What Does it Mean to Be a Fiduciary?

A fiduciary is a person who has a legal obligation to another party to act in that party’s best interest. The law of the state usually defines a fiduciary relationship. Many relationships where money or property is involved is a fiduciary relationship. A few professions involving a relationship include attorney-client, trustee-beneficiary, executor-estates, some financial advisors (though not all) and other relationships where a high level of trust is required. Probably the two most common fiduciary relationships in the eldercare field is that of the Principal-Agent and Guardian-Ward.

The Principal-Agent relationship exists where the principal appoints someone to act as his agent under a durable power of attorney. In this scenario, the agent is the fiduciary. He or she must act in the best interest of the principal. Pennsylvania requires certain notices to be included in a power of attorney document to advise both parties of their rights and obligations.

 

Often, POAs are drafted to allow the waiver of certain rights such as the obligation that the agent will not commingle their funds with the principal’s. Prior to signing the documents, the principal should review the powers, duties, and responsibilities of each potential agent with the client and ask any questions of the drafting attorney, so the principal understands the authority he or she is granting. 

Self-dealing is the most likely breach of fiduciary duty that can occur in a principal-agent relationship because it puts the interest of the agent above the principal.  However, some POAs anticipate this commingling and intend it to occur because it implements their estate planning goals (asset protection). In most cases, however, the principal and the agent are better off setting clear boundaries early, requiring disclosure and discussion of any possible self-dealing in advance. There is an old saying that it is better to ask forgiveness than permission. In a fiduciary context, it is better to have discussions with the principal and/or the attorney before acting. Once a fiduciary breach occurs, it is hard to go back.

 

Fiduciaries should clearly understand which documents provide them with their authority, as well as who should receive copies and any included limitations. Some institutions and services may not accept older documents or court appointments, despite no expiration dates on powers of attorney or court orders. To avoid possible inconvenience associated with getting new copies from the court, the fiduciary should get the documents on file with financial institutions as soon as is practicable after issuance/execution. Sometimes originals will be required, and sometimes copies will be acceptable.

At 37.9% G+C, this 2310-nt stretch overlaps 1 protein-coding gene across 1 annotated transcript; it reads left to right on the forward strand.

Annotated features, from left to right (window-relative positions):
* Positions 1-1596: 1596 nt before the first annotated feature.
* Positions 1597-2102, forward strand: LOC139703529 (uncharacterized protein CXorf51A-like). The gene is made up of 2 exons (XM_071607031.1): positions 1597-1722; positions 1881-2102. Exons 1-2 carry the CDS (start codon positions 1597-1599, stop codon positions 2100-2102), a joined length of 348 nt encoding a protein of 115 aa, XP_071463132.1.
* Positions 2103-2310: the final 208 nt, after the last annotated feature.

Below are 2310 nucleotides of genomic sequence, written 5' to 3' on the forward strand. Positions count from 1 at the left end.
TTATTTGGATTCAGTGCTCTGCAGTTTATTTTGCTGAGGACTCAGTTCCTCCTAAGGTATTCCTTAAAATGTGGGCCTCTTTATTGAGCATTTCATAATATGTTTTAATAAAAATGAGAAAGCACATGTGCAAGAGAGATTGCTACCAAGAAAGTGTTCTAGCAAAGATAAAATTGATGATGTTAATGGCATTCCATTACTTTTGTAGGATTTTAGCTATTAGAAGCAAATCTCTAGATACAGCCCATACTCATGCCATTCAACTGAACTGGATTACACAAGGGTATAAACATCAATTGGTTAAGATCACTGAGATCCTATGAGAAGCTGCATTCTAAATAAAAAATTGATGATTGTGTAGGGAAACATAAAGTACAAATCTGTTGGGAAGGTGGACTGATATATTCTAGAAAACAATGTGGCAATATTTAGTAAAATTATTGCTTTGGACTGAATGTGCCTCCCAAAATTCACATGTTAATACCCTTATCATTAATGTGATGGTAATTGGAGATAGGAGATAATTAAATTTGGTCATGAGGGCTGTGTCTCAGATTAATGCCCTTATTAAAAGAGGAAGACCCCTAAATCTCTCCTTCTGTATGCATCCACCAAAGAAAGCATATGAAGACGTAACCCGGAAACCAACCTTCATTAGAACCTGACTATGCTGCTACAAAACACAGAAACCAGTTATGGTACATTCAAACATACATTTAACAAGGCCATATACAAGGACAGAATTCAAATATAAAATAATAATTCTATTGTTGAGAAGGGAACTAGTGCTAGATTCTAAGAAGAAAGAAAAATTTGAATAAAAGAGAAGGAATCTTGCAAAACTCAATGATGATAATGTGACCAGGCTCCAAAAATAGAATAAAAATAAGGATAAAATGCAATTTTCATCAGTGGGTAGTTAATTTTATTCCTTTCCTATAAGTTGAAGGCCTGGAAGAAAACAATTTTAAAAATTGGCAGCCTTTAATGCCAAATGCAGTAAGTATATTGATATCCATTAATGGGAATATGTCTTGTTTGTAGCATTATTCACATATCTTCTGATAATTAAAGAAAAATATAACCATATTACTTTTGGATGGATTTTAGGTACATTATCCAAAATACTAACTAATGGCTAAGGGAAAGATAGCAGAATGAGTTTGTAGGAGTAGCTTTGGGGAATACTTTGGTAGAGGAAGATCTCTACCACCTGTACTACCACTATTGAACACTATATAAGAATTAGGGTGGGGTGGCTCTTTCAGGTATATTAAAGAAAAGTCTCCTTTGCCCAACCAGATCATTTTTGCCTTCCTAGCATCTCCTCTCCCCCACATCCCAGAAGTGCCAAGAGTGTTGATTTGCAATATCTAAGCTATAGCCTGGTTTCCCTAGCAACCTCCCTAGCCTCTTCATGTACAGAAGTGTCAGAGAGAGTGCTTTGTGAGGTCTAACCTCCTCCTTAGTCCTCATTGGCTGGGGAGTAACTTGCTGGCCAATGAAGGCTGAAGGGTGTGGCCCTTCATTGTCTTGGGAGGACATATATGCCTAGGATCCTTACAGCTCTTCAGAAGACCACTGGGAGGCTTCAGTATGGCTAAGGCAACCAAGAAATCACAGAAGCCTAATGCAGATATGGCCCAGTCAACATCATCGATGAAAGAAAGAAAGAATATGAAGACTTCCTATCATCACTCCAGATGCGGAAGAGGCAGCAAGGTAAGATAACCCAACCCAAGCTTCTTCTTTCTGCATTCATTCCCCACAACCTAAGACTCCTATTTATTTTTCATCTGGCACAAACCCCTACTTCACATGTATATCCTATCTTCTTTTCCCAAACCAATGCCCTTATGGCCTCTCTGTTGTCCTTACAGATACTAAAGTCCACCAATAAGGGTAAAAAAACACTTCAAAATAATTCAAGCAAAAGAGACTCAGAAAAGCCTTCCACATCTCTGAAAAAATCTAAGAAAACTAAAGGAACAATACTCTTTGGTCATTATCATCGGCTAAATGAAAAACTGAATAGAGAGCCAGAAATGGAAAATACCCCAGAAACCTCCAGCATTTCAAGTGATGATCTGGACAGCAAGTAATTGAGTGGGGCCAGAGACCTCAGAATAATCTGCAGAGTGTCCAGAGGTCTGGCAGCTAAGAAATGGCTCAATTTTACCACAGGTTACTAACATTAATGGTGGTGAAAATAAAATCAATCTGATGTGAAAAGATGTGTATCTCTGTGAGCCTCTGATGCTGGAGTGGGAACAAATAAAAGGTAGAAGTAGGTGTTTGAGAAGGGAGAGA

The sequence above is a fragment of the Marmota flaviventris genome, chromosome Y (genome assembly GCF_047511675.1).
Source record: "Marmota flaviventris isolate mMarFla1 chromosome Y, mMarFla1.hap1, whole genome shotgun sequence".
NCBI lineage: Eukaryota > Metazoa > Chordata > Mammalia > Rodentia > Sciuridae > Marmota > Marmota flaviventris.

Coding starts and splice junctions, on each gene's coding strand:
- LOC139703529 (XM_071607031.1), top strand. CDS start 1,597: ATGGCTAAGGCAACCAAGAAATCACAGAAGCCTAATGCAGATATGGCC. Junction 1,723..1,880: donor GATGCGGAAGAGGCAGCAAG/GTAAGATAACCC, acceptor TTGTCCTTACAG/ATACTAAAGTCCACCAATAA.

Correctly signing each document winds up being one of the areas where fiduciaries most commonly slip up. Seemingly simple issues, such as whether to sign personally or put “POA” after your name, are essential and should be given adequate attention. Incorrect procedures could subject the fiduciary to personal liability on a debt that he or she is undertaking for their principal. How are accounts set up? How should they be titled?

 

When it comes to financial planning for your fiduciary, everything needs to be explained to them as soon and as concisely as possible. The prudent investor rule is especially important for a fiduciary to be aware of. It may come off as complicated. A clear understanding avoids situations where the fiduciary takes the blame for investing mistakes.

 

Time frames and forms for recordkeeping vary from case to case. For the sake of making recordkeeping more straightforward, there are a few easy things to remember to have your fiduciary know:

  • Always keep copies of every check that is written out with your bank statements, as courts will require them with accounting reports.
  • Pay attention to the memo lines on the check and be meticulous about specifying the purpose of each check.
  • Use the second line of the check, usually shaded in grey, to note transactions and jog an agent’s memory in the future.

In many cases, the fiduciary is only accountable to the principal and the court. However, a fiduciary should always remember that their actions can and will be scrutinized.

 

Each fiduciary role has a specific set of accounting requirements. While some, such as Social Security requirements, are straightforward, others are more complicated. Agents need to stay on top of incomes and withdrawals for all of their fiduciary’s accounts and should be able to explain each transaction as well. For assistance on some of the more complicated requirements such as for Medicaid applications in Montgomery County and beyond, Slutsky Elder Law wants to help.

 

Being a fiduciary is a critical job. Someone, often a person who can no longer advocate for themselves, needs your protection, and you should treat the situation seriously by learning the rules governing the job. In doing so, you protect both yourself and the person you are advocating for.

 

As the top-rated elder care attorney in Chester County, PA, I am trained to deal with any issues regarding fiduciary-agent relationships. For any other questions regarding fiduciary laws or for a scheduling consultation, contact us today.